VANCOUVER, British Columbia (Reuters) - Two of five feet that have washed ashore near Vancouver belonged to the same person, but Canadian police admitted on Thursday they are still a long way from solving the macabre mystery.
Investigators still do not know who any of the victims were and when or how they died, although there is no evidence in any of the cases that the feet were severed with a knife or forcibly removed from the rest of body.
“We’re not ruling out any possibilities, and we have to be aware that these could be homicide victims,” said Constable Annie Linteau of the Royal Canadian Mounted Police, admitting they have received a wide range of theories from the public.
The first two feet were discovered in August of last year, on islands in the Strait of Georgia, with three more found this year. Four were right feet, one a left and all them were encased in running-type shoes.
Police using DNA testing determined that a left foot found in June came from the same person as the right foot found in February, but the adult male victim’s name remains unknown.
The feet belonged to three men and a woman. A sixth “foot” thought to have been discovered last month turned out to be a hoax.
“We have no information to suggest that, other than the third and fifth foot, these remains are connected,” Linteau told a news conference police admitted they called partly due to growing global media interest in the story.
Oceanographers suspect all the feet came from the southern Georgia Strait or northern end of Washington States Puget Sound, and investigators are trying to match the feet to a list of more than 240 missing men and 159 missing women.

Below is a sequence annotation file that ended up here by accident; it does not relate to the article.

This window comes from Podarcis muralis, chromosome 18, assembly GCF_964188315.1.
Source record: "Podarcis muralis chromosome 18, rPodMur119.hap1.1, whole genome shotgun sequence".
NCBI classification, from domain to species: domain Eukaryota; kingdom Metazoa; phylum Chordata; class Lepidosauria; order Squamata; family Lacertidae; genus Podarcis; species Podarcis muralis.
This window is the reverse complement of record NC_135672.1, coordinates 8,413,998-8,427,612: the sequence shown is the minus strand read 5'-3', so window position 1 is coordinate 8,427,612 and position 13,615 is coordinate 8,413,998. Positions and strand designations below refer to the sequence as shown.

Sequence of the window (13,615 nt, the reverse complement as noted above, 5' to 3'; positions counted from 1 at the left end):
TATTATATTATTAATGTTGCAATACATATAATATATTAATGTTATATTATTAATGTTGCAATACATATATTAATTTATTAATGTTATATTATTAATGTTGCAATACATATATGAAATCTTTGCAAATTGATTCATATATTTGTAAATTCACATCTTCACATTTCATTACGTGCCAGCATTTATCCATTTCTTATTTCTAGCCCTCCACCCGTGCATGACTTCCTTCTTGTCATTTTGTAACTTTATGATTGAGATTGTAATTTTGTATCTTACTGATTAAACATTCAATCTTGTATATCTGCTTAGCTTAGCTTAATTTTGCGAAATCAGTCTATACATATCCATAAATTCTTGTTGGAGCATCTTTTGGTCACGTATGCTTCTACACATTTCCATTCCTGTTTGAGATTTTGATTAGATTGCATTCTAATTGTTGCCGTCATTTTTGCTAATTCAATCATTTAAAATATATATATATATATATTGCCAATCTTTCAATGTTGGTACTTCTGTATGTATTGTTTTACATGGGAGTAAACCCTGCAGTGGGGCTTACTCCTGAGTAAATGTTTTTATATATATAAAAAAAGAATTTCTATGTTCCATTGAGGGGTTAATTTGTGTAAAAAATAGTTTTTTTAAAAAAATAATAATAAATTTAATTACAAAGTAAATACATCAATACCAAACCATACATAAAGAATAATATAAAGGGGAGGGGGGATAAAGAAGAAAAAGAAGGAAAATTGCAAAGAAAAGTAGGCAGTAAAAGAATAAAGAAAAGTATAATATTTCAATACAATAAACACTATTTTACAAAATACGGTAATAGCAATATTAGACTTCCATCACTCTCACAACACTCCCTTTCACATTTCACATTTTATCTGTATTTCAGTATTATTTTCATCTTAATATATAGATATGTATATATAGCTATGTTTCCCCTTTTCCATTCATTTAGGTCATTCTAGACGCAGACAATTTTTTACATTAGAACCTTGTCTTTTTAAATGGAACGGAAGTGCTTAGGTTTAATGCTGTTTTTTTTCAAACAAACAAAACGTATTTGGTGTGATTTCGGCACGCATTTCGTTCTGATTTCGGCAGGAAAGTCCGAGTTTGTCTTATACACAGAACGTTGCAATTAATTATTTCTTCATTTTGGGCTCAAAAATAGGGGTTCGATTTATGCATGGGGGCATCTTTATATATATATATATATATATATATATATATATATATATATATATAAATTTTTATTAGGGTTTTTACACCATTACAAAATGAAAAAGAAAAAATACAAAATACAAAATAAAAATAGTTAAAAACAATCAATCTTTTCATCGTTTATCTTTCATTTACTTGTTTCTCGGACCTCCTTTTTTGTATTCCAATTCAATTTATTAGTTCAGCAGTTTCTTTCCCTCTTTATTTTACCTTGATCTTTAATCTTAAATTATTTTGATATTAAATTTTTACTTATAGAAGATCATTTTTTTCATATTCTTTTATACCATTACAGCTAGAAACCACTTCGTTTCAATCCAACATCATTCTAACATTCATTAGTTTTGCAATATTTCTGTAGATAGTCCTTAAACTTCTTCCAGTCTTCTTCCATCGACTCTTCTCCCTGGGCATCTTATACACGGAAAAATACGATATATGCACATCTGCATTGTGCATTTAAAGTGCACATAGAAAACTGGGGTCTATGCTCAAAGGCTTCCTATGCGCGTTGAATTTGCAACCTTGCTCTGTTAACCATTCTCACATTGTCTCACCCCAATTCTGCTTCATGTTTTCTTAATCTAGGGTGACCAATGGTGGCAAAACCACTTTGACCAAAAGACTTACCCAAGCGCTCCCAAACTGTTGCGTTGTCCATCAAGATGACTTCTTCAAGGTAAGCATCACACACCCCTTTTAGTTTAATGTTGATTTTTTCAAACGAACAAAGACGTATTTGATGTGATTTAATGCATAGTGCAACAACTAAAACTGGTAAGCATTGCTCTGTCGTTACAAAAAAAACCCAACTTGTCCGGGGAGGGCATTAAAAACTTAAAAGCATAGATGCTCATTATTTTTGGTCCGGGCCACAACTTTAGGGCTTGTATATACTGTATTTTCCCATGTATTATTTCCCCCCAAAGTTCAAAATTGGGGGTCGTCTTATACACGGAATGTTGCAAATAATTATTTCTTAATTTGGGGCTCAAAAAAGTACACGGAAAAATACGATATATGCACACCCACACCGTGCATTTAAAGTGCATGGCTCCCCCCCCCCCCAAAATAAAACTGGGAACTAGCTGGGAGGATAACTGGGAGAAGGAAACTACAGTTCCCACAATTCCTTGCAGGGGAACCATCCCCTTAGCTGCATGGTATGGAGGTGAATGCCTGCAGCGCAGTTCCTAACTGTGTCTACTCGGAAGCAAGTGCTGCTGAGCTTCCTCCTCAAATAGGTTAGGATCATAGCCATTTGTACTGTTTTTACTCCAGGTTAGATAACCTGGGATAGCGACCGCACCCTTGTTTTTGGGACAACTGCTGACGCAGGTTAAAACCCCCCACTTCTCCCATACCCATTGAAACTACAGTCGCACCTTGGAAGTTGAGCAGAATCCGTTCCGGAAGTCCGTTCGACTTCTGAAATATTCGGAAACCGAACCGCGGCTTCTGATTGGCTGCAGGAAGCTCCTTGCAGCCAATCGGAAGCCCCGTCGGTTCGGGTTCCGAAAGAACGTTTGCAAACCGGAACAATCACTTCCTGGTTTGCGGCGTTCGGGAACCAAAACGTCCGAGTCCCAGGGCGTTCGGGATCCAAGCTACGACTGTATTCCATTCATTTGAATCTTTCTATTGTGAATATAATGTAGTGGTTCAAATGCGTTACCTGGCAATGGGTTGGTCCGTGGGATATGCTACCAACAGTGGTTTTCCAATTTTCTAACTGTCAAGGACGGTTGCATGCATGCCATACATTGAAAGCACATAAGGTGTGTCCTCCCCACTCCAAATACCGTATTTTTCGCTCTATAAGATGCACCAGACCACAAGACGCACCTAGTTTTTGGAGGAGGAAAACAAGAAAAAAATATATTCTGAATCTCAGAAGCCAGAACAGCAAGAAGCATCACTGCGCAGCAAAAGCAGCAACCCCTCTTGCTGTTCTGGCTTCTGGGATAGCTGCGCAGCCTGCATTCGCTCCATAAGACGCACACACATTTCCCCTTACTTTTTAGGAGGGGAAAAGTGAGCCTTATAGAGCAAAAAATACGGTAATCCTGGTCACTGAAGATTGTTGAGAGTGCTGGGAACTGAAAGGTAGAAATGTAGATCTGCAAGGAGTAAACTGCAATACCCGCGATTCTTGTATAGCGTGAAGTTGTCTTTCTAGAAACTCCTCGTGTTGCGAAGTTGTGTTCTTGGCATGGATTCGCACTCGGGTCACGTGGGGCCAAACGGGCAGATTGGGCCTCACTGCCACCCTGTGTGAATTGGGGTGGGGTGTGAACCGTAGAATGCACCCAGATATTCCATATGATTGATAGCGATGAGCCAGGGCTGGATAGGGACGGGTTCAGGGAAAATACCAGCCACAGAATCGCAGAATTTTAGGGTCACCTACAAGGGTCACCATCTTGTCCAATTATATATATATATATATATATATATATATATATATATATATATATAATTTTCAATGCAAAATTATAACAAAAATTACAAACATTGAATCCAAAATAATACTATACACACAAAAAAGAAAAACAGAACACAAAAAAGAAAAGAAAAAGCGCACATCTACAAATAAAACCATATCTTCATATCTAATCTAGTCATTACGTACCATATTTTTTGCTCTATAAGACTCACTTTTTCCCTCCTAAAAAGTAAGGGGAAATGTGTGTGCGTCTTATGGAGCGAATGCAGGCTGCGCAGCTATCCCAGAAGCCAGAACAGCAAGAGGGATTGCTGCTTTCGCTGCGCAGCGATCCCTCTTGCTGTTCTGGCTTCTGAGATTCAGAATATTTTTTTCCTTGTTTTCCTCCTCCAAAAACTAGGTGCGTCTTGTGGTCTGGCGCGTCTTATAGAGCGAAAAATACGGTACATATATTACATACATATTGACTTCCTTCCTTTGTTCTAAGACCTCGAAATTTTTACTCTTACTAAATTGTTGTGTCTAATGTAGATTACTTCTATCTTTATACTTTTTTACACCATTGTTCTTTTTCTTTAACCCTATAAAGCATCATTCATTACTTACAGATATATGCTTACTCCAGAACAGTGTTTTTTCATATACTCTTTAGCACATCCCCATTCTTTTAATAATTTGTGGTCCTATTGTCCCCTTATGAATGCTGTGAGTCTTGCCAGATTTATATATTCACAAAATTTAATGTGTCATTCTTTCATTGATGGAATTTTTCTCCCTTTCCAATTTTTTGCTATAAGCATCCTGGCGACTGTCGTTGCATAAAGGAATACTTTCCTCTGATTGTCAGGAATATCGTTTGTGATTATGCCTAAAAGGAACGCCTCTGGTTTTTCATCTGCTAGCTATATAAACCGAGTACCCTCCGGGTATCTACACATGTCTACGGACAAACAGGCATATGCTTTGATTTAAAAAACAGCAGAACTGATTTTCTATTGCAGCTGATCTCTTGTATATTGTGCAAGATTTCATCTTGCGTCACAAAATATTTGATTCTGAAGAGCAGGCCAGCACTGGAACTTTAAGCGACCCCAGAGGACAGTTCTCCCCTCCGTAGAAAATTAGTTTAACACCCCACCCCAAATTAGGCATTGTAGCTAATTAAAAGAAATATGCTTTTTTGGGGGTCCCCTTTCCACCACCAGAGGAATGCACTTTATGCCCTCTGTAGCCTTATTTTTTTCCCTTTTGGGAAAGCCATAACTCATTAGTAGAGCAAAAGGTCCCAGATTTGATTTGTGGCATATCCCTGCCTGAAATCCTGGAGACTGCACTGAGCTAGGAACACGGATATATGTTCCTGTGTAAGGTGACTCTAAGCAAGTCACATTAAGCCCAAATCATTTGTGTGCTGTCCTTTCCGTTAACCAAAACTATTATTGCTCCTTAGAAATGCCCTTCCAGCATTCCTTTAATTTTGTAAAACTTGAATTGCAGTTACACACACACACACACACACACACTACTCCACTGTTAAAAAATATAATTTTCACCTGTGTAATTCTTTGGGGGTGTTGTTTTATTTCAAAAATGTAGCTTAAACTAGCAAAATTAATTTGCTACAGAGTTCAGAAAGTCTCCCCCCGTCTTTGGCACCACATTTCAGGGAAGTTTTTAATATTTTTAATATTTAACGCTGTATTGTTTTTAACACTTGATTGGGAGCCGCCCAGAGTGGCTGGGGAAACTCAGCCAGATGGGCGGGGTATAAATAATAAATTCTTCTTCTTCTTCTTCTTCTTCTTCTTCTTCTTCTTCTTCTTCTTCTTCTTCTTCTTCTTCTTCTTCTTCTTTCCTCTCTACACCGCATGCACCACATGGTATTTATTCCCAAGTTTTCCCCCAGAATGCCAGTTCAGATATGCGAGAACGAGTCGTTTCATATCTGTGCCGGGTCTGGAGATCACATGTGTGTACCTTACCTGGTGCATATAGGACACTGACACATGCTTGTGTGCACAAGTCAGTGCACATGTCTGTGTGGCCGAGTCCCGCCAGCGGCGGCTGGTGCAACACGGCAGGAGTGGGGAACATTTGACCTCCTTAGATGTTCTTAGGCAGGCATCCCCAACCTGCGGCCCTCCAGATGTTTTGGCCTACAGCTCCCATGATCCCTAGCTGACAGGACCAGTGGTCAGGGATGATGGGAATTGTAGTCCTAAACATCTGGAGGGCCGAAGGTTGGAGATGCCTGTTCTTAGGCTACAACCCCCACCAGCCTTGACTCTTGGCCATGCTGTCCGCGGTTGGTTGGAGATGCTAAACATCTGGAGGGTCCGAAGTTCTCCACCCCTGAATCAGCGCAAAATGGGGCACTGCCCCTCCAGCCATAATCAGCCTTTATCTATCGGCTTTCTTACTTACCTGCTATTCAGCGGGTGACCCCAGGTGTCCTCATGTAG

The Fraser River, which collects water from much of British Columbia, empties into the strait near Vancouver.
With no evidence the feet were cut off, investigators suspect they became separated by natural decomposition as they floated in the water.
The DNA testing appears to have all but ruled out one popular local theory: that the feet belong to four men missing since their airplane crashed near the northern end of the Strait in 2005.
What little information police have been able to garner comes from the shoes themselves, whose manufacturing dates can be determined, but in one case it has also added somewhat to the mystery.
The first shoe discovered was made in 2003 but of a brand sold almost exclusively in India. Vancouver has a large Indian immigrant population, and it may have been resold in Canada in a secondhand store, investigators said.
Reporting Allan Dowd, Editing by Frank McGurty